The historically large contraction in South Africa’s gross domestic product (GDP) figures for the first quarter of 2019 signals bad news not only for the government’s attempts at fiscal consolidation but will also weigh negatively on bank’s credit quality.
Statistics South Africa recently announced that the country’s economy shrank by 3.2%, the largest contraction since the global financial crisis 10 years ago. The news, coupled with the ruling party’s mixed messaging about the mandate of the South African Reserve Bank, sent shock waves across the rand, which peaked at R15.17 to the dollar on Friday from R14.47 on Monday, June 3.
This also led to Moody’s, the last major sovereign rating agency to hold South Africa’s debt at investment grade, lowering the country’s growth projections for 2019 to 1% from 1.3%.
“The quarterly decline, the largest in 10 years, is credit negative for the government of South Africa’s revenue and policy options and South African banks’ asset quality and profitability,” said Moody’s in a research report on Monday.
“We assume economic activity recovers over the rest of the year as policy uncertainty dissipates following May’s general elections. The government’s policy objective to boost economic activity while consolidating its fiscal position will prove even more difficult in this environment,” Moody’s added.
The rating agency said profitability on loans will face additional negative pressure in the low growth environment that will “suppress business opportunities and loan demand”.
“Banks are already competing for better quality borrowers, and revenue is under pressure amid competition from new entrants and widespread migration to mobile and digital platforms by established players,” Moody’s said.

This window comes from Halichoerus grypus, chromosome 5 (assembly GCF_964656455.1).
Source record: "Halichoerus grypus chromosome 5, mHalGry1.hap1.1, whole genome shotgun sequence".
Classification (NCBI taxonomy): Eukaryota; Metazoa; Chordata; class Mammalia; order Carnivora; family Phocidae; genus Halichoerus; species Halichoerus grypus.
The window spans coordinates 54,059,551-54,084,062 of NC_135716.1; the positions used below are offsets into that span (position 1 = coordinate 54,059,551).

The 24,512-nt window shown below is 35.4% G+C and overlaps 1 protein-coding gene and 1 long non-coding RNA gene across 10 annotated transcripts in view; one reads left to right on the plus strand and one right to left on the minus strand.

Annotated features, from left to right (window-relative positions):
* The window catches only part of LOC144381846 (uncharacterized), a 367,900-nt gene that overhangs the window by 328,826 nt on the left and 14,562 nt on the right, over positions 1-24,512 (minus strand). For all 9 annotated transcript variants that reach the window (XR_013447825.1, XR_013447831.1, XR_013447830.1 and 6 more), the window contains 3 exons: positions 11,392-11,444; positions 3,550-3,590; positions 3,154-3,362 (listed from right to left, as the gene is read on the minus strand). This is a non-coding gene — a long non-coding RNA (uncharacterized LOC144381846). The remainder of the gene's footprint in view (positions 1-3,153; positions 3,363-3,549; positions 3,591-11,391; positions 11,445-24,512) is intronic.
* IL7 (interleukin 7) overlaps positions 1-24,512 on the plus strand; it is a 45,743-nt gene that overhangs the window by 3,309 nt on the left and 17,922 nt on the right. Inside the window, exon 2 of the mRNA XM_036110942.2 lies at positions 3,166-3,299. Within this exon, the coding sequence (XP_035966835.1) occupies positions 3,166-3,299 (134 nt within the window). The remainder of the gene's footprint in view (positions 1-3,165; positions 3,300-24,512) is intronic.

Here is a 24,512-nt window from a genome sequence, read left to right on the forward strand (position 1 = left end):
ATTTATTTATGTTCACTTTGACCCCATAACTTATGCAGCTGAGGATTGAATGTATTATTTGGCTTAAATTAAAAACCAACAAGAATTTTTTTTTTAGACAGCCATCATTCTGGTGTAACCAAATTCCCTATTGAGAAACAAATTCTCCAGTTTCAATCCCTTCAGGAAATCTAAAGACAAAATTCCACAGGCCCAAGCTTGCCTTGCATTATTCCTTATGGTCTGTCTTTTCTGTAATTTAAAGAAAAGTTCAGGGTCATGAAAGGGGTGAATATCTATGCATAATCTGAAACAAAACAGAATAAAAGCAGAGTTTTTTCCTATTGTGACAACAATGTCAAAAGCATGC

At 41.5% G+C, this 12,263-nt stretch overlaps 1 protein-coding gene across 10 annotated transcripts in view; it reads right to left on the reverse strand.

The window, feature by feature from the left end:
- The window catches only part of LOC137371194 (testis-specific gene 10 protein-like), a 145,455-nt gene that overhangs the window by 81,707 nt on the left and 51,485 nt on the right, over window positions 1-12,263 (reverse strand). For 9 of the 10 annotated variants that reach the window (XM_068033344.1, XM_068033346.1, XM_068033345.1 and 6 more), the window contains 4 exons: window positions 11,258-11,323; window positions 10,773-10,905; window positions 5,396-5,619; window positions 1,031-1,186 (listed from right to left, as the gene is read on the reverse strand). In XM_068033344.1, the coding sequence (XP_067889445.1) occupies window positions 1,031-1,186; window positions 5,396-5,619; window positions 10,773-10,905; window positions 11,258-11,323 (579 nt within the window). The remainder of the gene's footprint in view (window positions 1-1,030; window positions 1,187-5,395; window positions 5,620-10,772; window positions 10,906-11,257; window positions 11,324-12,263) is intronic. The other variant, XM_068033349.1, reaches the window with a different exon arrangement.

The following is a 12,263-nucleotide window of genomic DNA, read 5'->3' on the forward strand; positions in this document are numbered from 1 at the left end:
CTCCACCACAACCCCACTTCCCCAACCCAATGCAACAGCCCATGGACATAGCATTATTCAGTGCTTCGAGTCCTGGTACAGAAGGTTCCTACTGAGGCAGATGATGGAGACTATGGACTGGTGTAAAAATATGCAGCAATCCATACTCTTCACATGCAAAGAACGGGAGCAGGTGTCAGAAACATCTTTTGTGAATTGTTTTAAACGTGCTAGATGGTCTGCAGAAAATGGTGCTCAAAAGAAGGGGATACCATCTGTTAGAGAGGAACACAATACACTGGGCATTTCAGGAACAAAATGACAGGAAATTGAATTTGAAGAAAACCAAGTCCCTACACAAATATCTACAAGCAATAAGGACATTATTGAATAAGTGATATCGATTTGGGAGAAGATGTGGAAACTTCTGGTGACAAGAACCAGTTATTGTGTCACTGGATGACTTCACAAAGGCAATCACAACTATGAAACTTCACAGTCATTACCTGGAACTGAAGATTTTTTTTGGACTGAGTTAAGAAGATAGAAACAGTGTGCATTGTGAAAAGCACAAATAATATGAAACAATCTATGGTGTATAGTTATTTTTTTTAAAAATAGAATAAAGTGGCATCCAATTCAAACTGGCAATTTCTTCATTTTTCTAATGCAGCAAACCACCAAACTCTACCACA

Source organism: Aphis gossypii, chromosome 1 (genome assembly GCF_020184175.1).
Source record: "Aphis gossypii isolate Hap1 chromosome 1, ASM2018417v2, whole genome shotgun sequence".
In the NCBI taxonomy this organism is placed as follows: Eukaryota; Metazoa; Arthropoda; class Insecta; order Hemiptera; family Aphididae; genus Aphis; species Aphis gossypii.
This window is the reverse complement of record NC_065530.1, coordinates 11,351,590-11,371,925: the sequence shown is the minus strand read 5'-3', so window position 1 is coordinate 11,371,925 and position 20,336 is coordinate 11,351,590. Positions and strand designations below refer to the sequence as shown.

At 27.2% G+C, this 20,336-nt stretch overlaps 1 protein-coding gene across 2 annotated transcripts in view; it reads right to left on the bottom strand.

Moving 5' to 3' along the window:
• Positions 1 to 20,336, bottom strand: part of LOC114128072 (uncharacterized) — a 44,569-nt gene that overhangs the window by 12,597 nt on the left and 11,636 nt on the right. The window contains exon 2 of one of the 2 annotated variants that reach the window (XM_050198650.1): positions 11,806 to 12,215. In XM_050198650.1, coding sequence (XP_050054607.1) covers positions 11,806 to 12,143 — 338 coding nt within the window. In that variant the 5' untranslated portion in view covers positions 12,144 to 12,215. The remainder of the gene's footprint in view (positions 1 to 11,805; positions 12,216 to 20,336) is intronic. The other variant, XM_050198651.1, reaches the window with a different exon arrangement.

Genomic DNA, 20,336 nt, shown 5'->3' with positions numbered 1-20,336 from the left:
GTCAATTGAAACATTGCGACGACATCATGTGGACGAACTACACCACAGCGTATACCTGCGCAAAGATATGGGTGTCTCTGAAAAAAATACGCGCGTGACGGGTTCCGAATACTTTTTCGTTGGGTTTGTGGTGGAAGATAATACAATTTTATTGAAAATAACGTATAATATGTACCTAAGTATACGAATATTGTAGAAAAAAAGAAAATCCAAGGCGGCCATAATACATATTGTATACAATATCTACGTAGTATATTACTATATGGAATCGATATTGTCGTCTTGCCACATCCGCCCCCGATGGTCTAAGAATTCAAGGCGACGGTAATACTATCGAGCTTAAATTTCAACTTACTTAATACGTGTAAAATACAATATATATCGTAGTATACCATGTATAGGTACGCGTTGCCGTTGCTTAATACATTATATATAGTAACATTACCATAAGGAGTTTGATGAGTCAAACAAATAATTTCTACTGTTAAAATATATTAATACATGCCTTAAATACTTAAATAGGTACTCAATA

Increase in non-performing loans
There has been a gradual increase in non-performing loans over the past few months that were sitting at 3.8% in April 2019 from 3.7% in December 2018. At the start of 2018, the rate of problem loans was 3.3%.
Moody’s said these numbers are, in part, a reflection of the deterioration of credit extended to corporates in the construction, mining and retail segments which have come under severe pressure. “We expect that the performance of bank loans will remain hampered by South Africa’s weak economy, which will strain borrower cash flows and make it more difficult for them to manage loan,” said the rating agency.
However, Moody’s said that the big five banks, which make up 90% of the banking system’s assets, would be able to manage the pressure on profitability and deteriorating asset quality. This is Standard Bank, Nedbank, Absa, FirstRand and Investec.
In addition, the fact that South African corporates’ debt to GDP ratio is lower than their counterparts in other emerging markets and the decline in household debt will serve as mitigating factors to the current challenges.
Moody’s postponed the issuance of a new rating assessment of South Africa in March kicking the ball down to November. Should it junk the country’s debt, South Africa will be ejected from the major Citi World Government Bond Index triggering capital outflows of hundreds of billions of rands.